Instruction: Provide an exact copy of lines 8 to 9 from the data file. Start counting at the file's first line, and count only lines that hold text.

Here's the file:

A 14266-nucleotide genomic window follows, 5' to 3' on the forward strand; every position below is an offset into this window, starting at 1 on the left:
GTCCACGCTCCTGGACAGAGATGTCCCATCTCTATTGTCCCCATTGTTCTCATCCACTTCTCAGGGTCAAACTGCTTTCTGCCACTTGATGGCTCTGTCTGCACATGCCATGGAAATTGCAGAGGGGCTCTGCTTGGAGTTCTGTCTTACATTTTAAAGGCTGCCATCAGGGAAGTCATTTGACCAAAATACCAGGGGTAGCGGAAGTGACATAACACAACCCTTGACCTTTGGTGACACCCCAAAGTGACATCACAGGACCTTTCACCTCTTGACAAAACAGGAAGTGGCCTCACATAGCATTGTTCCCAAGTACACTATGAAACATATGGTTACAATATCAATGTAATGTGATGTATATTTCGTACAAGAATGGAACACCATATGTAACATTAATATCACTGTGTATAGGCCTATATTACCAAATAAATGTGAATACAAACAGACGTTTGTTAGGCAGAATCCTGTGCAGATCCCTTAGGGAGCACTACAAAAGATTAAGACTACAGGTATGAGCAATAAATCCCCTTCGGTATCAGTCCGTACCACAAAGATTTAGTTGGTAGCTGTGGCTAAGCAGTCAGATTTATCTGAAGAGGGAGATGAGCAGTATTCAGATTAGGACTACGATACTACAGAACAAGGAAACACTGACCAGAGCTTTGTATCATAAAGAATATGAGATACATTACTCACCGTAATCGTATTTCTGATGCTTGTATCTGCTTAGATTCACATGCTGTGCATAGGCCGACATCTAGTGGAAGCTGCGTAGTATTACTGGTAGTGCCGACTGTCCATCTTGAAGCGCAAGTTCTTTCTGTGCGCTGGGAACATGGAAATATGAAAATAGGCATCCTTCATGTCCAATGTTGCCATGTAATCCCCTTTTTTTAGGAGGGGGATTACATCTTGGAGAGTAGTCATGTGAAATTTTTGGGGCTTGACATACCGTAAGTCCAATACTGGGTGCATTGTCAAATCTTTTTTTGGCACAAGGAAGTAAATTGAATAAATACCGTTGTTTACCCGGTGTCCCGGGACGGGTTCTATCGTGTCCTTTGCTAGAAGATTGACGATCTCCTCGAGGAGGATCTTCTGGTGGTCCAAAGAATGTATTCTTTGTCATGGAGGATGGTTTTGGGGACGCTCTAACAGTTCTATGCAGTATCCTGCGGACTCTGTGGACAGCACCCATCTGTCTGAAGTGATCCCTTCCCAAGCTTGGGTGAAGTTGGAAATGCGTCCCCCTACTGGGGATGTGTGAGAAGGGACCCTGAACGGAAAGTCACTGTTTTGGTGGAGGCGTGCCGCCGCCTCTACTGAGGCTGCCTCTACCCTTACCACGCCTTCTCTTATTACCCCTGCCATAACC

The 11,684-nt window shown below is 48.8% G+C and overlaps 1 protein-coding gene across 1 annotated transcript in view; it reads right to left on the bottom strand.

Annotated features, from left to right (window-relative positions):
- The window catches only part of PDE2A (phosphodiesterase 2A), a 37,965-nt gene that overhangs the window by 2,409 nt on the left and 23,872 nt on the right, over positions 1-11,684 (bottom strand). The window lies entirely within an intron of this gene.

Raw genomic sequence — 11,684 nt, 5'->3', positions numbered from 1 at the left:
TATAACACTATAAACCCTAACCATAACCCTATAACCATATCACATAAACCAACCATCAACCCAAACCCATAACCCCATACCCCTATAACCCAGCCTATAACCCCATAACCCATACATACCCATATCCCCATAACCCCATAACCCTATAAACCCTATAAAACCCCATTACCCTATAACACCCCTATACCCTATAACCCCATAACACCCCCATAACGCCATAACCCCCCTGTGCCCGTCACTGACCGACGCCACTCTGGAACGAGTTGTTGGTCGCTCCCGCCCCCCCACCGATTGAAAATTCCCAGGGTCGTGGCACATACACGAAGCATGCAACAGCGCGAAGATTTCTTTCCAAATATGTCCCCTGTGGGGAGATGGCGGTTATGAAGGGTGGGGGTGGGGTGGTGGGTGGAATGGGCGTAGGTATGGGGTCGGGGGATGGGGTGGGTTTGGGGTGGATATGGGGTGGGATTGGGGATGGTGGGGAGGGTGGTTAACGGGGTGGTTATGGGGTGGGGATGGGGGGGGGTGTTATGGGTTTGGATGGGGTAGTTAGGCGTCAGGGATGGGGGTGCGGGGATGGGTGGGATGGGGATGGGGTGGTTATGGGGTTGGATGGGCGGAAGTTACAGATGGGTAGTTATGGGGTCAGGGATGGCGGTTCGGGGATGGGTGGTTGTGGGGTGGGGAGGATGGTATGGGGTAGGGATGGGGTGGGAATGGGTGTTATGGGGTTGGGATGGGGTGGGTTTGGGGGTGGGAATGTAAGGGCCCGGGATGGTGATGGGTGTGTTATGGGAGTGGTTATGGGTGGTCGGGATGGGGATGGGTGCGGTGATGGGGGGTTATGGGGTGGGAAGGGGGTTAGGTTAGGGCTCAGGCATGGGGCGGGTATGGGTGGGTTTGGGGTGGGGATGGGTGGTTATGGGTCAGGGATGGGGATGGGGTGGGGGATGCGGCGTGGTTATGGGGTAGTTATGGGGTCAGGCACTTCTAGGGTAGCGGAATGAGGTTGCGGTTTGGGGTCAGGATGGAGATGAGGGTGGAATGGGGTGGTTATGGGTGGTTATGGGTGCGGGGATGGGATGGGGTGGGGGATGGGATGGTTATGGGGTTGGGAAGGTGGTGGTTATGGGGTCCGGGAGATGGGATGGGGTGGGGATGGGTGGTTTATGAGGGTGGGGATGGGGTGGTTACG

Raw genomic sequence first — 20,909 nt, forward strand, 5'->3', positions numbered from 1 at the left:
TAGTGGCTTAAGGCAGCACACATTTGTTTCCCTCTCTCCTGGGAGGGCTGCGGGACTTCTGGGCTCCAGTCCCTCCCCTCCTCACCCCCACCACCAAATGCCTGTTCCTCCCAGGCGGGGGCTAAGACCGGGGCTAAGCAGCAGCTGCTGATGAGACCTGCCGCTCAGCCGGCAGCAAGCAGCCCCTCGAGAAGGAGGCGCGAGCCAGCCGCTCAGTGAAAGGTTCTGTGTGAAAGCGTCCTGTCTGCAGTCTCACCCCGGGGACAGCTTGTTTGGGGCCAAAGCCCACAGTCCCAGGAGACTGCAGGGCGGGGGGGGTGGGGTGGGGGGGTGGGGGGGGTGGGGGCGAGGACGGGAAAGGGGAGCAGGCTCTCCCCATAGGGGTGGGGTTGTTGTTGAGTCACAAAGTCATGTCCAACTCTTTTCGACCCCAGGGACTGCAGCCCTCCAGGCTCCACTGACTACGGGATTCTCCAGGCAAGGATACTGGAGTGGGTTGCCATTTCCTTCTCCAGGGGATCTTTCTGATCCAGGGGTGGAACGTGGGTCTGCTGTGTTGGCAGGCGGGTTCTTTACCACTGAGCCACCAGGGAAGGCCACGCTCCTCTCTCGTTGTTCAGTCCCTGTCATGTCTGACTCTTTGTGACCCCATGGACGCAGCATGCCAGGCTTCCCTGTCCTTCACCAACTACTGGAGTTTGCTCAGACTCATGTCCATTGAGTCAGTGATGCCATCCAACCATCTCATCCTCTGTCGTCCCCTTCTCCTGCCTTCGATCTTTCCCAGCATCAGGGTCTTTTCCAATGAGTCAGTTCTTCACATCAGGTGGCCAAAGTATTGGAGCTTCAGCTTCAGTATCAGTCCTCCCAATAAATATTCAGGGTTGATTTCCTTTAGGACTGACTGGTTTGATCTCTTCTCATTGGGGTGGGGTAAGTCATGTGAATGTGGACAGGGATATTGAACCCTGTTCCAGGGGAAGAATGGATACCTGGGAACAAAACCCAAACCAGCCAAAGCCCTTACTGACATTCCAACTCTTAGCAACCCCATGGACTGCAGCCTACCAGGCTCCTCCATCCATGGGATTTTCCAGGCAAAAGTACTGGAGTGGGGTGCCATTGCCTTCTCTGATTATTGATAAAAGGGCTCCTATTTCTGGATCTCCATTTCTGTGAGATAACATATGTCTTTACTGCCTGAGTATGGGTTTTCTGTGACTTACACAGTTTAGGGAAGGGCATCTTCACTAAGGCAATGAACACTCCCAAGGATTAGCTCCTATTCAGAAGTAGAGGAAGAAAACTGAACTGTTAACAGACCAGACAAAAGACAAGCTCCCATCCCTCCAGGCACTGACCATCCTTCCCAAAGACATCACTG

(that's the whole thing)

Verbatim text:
Raw genomic sequence first — 20,909 nt, forward strand, 5'->3', positions numbered from 1 at the left:
TAGTGGCTTAAGGCAGCACACATTTGTTTCCCTCTCTCCTGGGAGGGCTGCGGGACTTCTGGGCTCCAGTCCCTCCCCTCCTCACCCCCACCACCAAATGCCTGTTCCTCCCAGGCGGGGGCTAAGACCGGGGCTAAGCAGCAGCTGCTGATGAGACCTGCCGCTCAGCCGGCAGCAAGCAGCCCCTCGAGAAGGAGGCGCGAGCCAGCCGCTCAGTGAAAGGTTCTGTGTGAAAGCGTCCTGTCTGCAGTCTCACCCCGGGGACAGCTTGTTTGGGGCCAAAGCCCACAGTCCCAGGAGACTGCAGGGCGGGGGGGGTGGGGTGGGGGGGTGGGGGGGGTGGGGGCGAGGACGGGAAAGGGGAGCAGGCTCTCCCCATAGGGGTGGGGTTGTTGTTGAGTCACAAAGTCATGTCCAACTCTTTTCGACCCCAGGGACTGCAGCCCTCCAGGCTCCACTGACTACGGGATTCTCCAGGCAAGGATACTGGAGTGGGTTGCCATTTCCTTCTCCAGGGGATCTTTCTGATCCAGGGGTGGAACGTGGGTCTGCTGTGTTGGCAGGCGGGTTCTTTACCACTGAGCCACCAGGGAAGGCCACGCTCCTCTCTCGTTGTTCAGTCCCTGTCATGTCTGACTCTTTGTGACCCCATGGACGCAGCATGCCAGGCTTCCCTGTCCTTCACCAACTACTGGAGTTTGCTCAGACTCATGTCCATTGAGTCAGTGATGCCATCCAACCATCTCATCCTCTGTCGTCCCCTTCTCCTGCCTTCGATCTTTCCCAGCATCAGGGTCTTTTCCAATGAGTCAGTTCTTCACATCAGGTGGCCAAAGTATTGGAGCTTCAGCTTCAGTATCAGTCCTCCCAATAAATATTCAGGGTTGATTTCCTTTAGGACTGACTGGTTTGATCTCTTCTCATTGGGGTGGGGTAAGTCATGTGAATGTGGACAGGGATATTGAACCCTGTTCCAGGGGAAGAATGGATACCTGGGAACAAAACCCAAACCAGCCAAAGCCCTTACTGACATTCCAACTCTTAGCAACCCCATGGACTGCAGCCTACCAGGCTCCTCCATCCATGGGATTTTCCAGGCAAAAGTACTGGAGTGGGGTGCCATTGCCTTCTCTGATTATTGATAAAAGGGCTCCTATTTCTGGATCTCCATTTCTGTGAGATAACATATGTCTTTACTGCCTGAGTATGGGTTTTCTGTGACTTACACAGTTTAGGGAAGGGCATCTTCACTAAGGCAATGAACACTCCCAAGGATTAGCTCCTATTCAGAAGTAGAGGAAGAAAACTGAACTGTTAACAGACCAGACAAAAGACAAGCTCCCATCCCTCCAGGCACTGACCATCCTTCCCAAAGACATCACTG